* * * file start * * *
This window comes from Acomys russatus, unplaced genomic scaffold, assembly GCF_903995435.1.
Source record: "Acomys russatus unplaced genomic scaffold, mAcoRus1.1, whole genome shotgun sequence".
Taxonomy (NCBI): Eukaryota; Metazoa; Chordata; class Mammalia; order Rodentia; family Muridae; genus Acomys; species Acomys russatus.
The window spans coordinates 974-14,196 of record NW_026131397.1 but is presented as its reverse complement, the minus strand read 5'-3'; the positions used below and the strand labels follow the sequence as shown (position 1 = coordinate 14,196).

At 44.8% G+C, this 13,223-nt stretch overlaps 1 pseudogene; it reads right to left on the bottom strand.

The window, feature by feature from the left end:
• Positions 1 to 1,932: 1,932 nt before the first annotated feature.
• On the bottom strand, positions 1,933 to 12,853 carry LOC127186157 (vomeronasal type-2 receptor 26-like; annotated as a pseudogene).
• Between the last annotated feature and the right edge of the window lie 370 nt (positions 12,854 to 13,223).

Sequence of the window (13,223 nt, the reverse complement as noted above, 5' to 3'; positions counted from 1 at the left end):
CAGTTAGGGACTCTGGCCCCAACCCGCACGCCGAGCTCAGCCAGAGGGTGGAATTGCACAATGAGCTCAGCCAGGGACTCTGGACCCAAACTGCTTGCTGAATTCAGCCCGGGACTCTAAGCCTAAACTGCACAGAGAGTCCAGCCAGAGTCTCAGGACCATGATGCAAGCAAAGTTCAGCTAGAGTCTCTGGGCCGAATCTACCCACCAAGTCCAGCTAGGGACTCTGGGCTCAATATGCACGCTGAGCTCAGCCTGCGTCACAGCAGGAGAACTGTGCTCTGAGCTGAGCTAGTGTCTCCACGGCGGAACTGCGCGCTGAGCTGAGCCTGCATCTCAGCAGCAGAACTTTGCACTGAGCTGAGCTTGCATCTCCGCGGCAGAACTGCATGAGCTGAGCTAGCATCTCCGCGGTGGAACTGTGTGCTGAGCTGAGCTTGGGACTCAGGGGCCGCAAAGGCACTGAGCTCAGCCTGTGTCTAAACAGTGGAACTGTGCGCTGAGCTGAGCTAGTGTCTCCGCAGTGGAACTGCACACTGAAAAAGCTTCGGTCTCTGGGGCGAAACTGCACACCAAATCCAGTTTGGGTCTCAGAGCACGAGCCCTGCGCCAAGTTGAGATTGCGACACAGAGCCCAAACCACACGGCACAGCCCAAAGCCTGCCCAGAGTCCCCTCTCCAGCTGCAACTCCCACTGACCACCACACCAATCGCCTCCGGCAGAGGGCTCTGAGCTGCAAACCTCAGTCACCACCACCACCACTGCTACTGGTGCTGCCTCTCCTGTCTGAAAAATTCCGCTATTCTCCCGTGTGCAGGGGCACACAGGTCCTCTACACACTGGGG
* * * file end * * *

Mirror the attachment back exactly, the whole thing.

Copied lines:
This window comes from Acomys russatus, unplaced genomic scaffold, assembly GCF_903995435.1.
Source record: "Acomys russatus unplaced genomic scaffold, mAcoRus1.1, whole genome shotgun sequence".
Taxonomy (NCBI): Eukaryota; Metazoa; Chordata; class Mammalia; order Rodentia; family Muridae; genus Acomys; species Acomys russatus.
The window spans coordinates 974-14,196 of record NW_026131397.1 but is presented as its reverse complement, the minus strand read 5'-3'; the positions used below and the strand labels follow the sequence as shown (position 1 = coordinate 14,196).

At 44.8% G+C, this 13,223-nt stretch overlaps 1 pseudogene; it reads right to left on the bottom strand.

The window, feature by feature from the left end:
• Positions 1 to 1,932: 1,932 nt before the first annotated feature.
• On the bottom strand, positions 1,933 to 12,853 carry LOC127186157 (vomeronasal type-2 receptor 26-like; annotated as a pseudogene).
• Between the last annotated feature and the right edge of the window lie 370 nt (positions 12,854 to 13,223).

Sequence of the window (13,223 nt, the reverse complement as noted above, 5' to 3'; positions counted from 1 at the left end):
CAGTTAGGGACTCTGGCCCCAACCCGCACGCCGAGCTCAGCCAGAGGGTGGAATTGCACAATGAGCTCAGCCAGGGACTCTGGACCCAAACTGCTTGCTGAATTCAGCCCGGGACTCTAAGCCTAAACTGCACAGAGAGTCCAGCCAGAGTCTCAGGACCATGATGCAAGCAAAGTTCAGCTAGAGTCTCTGGGCCGAATCTACCCACCAAGTCCAGCTAGGGACTCTGGGCTCAATATGCACGCTGAGCTCAGCCTGCGTCACAGCAGGAGAACTGTGCTCTGAGCTGAGCTAGTGTCTCCACGGCGGAACTGCGCGCTGAGCTGAGCCTGCATCTCAGCAGCAGAACTTTGCACTGAGCTGAGCTTGCATCTCCGCGGCAGAACTGCATGAGCTGAGCTAGCATCTCCGCGGTGGAACTGTGTGCTGAGCTGAGCTTGGGACTCAGGGGCCGCAAAGGCACTGAGCTCAGCCTGTGTCTAAACAGTGGAACTGTGCGCTGAGCTGAGCTAGTGTCTCCGCAGTGGAACTGCACACTGAAAAAGCTTCGGTCTCTGGGGCGAAACTGCACACCAAATCCAGTTTGGGTCTCAGAGCACGAGCCCTGCGCCAAGTTGAGATTGCGACACAGAGCCCAAACCACACGGCACAGCCCAAAGCCTGCCCAGAGTCCCCTCTCCAGCTGCAACTCCCACTGACCACCACACCAATCGCCTCCGGCAGAGGGCTCTGAGCTGCAAACCTCAGTCACCACCACCACCACTGCTACTGGTGCTGCCTCTCCTGTCTGAAAAATTCCGCTATTCTCCCGTGTGCAGGGGCACACAGGTCCTCTACACACTGGGG